PNH is not well known, which means you may have to explain it to friends, family, neighbors and coworkers. Here are some quick tips to help with those conversations:
Give people time to process what you’re sharing by first focusing on the highlights of your story versus each step in your journey.
“This past year has been very challenging for me as a mother.”
Keep it personal
Use “I” statements to help others understand how the disease impacts your life, both logistically and emotionally.
“I have a hard time keeping up with the day-to-day chores.”
When someone asks how you’re doing, tell them. Short, tangible examples can help demonstrate the true impact on you.
“Today’s been tough. I didn’t have the energy to attend a really good friend’s fundraising event.”
Help teach others to be understanding and compassionate by advocating for what you need.
“I’d love to coach my daughter’s soccer team, but would it be possible to assign a co-coach in case there are days I can’t make it?”
Keep others informed as your needs change. This will help them feel connected to you and focus their energies in the most useful way.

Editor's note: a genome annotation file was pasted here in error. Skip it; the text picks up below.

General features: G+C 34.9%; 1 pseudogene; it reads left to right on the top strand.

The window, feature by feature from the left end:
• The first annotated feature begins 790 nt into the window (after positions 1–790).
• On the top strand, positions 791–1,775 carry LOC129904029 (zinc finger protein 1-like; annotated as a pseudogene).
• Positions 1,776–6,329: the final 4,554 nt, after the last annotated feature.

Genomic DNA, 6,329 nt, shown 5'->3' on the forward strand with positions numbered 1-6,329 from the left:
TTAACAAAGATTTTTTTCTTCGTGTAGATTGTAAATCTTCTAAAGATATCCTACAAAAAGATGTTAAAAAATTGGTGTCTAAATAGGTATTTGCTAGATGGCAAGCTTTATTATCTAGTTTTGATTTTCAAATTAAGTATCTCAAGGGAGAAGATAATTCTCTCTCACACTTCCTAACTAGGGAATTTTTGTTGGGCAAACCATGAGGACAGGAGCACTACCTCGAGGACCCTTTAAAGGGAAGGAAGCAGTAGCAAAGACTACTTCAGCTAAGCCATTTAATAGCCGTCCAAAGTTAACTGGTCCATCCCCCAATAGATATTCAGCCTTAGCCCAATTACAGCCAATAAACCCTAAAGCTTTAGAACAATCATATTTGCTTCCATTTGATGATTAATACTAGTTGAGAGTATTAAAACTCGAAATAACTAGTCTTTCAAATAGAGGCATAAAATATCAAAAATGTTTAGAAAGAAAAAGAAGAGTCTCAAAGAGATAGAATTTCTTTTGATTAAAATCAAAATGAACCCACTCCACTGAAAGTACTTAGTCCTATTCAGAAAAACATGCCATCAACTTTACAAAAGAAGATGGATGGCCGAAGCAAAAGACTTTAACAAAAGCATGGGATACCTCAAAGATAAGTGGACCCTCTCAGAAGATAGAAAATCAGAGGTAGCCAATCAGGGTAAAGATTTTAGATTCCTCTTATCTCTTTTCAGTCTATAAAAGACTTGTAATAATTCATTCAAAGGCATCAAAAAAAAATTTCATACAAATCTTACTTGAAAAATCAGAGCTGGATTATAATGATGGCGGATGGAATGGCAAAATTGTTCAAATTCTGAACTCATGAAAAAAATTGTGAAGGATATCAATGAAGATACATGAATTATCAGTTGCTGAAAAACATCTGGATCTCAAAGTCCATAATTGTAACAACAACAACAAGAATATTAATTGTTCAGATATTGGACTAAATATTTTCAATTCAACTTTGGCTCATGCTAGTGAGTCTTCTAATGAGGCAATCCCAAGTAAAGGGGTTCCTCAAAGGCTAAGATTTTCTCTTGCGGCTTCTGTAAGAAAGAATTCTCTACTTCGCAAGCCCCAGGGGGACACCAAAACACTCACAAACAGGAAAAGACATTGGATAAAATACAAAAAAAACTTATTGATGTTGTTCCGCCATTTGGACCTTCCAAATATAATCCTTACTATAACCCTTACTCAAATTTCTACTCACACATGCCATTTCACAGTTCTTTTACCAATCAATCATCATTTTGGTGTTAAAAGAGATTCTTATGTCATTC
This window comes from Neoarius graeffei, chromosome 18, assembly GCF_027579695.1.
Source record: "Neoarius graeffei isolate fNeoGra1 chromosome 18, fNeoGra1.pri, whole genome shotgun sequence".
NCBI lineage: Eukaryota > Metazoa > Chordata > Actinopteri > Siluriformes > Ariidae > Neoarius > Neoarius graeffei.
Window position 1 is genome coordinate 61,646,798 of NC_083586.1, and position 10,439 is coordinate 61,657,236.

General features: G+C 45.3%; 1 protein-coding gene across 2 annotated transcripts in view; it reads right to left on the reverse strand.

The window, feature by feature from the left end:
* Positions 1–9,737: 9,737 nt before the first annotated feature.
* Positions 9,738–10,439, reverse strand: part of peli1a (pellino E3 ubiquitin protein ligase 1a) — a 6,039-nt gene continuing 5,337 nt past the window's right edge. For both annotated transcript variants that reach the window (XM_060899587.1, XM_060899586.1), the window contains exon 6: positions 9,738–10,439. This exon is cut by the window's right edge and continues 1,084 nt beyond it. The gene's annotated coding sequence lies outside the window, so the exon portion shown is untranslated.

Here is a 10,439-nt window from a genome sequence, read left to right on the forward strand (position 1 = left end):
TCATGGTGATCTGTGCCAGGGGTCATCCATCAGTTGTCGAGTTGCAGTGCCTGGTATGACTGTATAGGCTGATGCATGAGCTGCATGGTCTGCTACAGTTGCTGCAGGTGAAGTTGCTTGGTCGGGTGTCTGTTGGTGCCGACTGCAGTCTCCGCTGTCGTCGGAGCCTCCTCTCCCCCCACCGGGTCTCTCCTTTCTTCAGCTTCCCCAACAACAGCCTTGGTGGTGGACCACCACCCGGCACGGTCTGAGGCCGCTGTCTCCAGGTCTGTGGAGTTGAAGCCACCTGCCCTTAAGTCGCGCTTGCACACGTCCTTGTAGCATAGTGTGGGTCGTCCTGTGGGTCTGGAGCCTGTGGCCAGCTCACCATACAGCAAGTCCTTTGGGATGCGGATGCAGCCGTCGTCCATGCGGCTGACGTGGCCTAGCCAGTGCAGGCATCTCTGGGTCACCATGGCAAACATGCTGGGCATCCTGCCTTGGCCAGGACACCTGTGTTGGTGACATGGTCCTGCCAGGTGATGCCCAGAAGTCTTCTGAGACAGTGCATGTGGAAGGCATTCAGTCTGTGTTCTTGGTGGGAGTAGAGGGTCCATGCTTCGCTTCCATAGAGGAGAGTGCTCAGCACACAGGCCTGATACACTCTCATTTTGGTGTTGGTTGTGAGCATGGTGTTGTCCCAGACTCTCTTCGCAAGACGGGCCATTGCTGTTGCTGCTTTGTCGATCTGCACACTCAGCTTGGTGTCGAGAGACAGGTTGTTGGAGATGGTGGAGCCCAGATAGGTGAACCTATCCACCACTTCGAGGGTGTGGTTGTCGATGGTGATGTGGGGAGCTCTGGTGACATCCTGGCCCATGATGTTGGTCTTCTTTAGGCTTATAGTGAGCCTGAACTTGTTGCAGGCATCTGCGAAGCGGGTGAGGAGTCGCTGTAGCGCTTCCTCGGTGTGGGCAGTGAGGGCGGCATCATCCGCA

“I’m finding myself increasingly tired. and am struggling to get the kids out the door for school in the morning. It would be really helpful if you could take over breakfast prep.”
“I’d like others to know that even though this disease is rare, we are survivors worthy of research and advocacy.”
– Emily, living with PNH
“It’s so hard to explain it without someone feeling bad for you.”
– Person with PNH
“I want more doctors to know the signs and symptoms, so it doesn’t take so long to diagnose.”
– Leslie, living with PNH
“It’s challenging to explain this illness at work and ask for time off.”
– Person living with PNH
“I wish others would understand we get tired without holding it against us.”
– Sara, living with PNH
“A lot of people think we’re healthy, and we are not.”
– Sonia, living with PNH